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Young adult book reviews for ages 12 and up - middle school and high school students

*Fate* by Jennifer Lynn Barnes- young adult book review
Also by Jennifer Lynn Barnes:


The Squad: Killer Spirit

The Squad: Perfect Cover
by Jennifer Lynn Barnes
Ages 12+ 368 pages Delacorte March 2009 Paperback    

[Please note that there are spoilers for Jennifer Lynn Barnes’s novel Tattoo in this review.]

Readers were first introduced to Bailey Morgan and her three friends Annabelle, Zo, and Delia in the novel Tattoo, where it was revealed that Bailey is a direct descendant of the Sidhe, or faeries, and their blood courses through her veins. As a result, she is a child of two worlds: Sidhe and human.

Bailey and her friends are granted temporary Sidhe powers in order to defeat one of the Fates who has gone rogue, and they just barely manage to do so. As a result, Bailey becomes the Fate of Life. By day, she attends school and hangs out with her friends just like any other teenager. By night, she weaves the lives of the human world along with the two other Fates.

In Fate, Bailey learns that something called the Reckoning is approaching. She knows it has to do with her, but isn’t sure what exactly it entails – as usual, the Sidhe are being nothing if not cryptic. However, as a prelude to the Reckoning, Bailey is allowed to travel beyond the “in between” world she usually inhabits in her dreams – she gets to actually visit the Otherworld and meet the other Sidhe. But what is this Reckoning, and why does it seem so sinister? And who is James, the mysterious Sidhe who seems to be interested in her?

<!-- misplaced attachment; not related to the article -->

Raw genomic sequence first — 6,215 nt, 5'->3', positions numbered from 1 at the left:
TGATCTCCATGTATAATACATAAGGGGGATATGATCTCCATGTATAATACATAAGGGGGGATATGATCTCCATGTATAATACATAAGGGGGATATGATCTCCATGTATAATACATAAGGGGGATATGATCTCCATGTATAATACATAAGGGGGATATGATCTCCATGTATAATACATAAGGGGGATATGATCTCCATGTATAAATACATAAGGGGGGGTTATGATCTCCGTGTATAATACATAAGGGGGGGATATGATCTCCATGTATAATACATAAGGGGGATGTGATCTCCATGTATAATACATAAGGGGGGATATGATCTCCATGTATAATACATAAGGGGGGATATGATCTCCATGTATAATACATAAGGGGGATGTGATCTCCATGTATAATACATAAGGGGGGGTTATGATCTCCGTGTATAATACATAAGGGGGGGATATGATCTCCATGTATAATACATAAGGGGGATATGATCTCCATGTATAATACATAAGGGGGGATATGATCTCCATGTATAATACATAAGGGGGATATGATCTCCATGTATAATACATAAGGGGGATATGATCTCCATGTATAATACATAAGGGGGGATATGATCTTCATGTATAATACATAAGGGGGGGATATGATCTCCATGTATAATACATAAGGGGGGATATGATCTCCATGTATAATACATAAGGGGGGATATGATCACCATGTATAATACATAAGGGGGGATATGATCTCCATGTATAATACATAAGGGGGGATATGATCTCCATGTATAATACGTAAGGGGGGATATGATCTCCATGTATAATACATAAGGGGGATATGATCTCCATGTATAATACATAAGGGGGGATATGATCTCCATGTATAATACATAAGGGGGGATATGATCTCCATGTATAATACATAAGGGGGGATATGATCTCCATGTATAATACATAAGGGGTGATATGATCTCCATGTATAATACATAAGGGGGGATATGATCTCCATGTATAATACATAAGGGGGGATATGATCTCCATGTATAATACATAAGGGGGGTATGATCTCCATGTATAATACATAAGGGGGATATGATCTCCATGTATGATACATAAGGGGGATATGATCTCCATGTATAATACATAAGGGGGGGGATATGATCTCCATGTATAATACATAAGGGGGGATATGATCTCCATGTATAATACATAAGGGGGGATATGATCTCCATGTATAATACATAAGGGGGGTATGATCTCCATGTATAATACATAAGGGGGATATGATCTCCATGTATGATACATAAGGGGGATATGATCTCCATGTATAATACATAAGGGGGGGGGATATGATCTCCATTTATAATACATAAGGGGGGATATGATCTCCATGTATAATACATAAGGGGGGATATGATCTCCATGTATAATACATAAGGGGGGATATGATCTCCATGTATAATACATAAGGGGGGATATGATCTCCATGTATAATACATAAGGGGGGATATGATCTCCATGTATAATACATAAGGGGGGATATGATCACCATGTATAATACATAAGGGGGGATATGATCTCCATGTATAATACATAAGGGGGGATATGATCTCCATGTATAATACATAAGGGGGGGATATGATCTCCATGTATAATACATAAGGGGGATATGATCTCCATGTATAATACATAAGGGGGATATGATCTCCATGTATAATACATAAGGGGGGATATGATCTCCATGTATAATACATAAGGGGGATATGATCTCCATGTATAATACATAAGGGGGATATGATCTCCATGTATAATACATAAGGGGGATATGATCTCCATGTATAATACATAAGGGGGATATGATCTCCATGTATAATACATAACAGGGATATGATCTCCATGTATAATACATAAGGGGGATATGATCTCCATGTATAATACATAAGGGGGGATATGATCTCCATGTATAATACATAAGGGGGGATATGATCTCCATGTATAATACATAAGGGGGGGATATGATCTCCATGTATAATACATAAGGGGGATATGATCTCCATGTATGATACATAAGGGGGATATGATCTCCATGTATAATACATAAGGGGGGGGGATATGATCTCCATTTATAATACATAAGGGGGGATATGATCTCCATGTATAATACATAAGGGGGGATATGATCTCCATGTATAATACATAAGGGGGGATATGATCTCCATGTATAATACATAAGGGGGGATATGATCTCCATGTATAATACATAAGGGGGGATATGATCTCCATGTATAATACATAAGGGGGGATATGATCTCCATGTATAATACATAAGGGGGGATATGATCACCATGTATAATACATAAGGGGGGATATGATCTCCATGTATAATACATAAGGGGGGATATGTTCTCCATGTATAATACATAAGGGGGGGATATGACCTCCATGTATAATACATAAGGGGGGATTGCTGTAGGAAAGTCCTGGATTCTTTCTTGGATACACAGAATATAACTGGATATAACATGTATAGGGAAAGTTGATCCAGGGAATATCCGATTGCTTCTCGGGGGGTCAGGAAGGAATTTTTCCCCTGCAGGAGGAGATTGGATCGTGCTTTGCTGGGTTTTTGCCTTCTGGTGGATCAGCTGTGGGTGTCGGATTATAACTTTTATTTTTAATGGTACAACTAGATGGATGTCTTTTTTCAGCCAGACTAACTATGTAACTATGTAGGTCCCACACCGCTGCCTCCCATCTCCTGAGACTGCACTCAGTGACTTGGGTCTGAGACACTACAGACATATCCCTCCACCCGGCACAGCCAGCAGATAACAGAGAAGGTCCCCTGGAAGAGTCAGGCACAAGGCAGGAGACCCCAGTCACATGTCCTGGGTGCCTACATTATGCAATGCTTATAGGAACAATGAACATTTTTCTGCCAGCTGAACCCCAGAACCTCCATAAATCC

Fate is a great follow-up to Barnes’s novel Tattoo. Because the characters are already well-established, there isn’t much of a need for character development. Therefore, some of the more irritating traits of the characters (such as Delia’s obsession with fashion) are toned down a bit. Instead, readers feel like they are visiting with old, well-known friends.

The mythology of Fate is more developed than it was in Tattoo. Fate focuses on Greek mythology and really delves into the legends surrounding the Sidhe. It is very appealing, how Barnes takes existing stories and builds her novel around them. As a result, the reader learns something when he or she reads this novel, adding an additional layer to the story and giving it depth.

Annabelle, Zo, and Delia are hilarious as always, but the story in Fate really focuses on Bailey. Unlike Tattoo, in this novel, Bailey’s three friends watch rather than participate. Fate is Bailey’s story alone, about her Reckoning, her choices. It’s also her coming-of-age story, as she grapples with the thought of graduating from high school and leaving her friends and family for college. It’s a situation that any high school student (or any adult, for that matter) can sympathize with - the desire for things to stay the same rather than welcoming change.

Fate is an entertaining novel that holds appeal for adults as well as its target teen audience. While it isn’t necessary to have read Tattoo first, I highly recommend it. If you don’t, you’ll miss out on a lot of character and mythology development that helps you understand events in Fate. This novel is very enjoyable, and I hope that Jennifer Lynn Barnes continues this series with another installment.
Young adult book reviews for ages 12 and up - middle school and high school students

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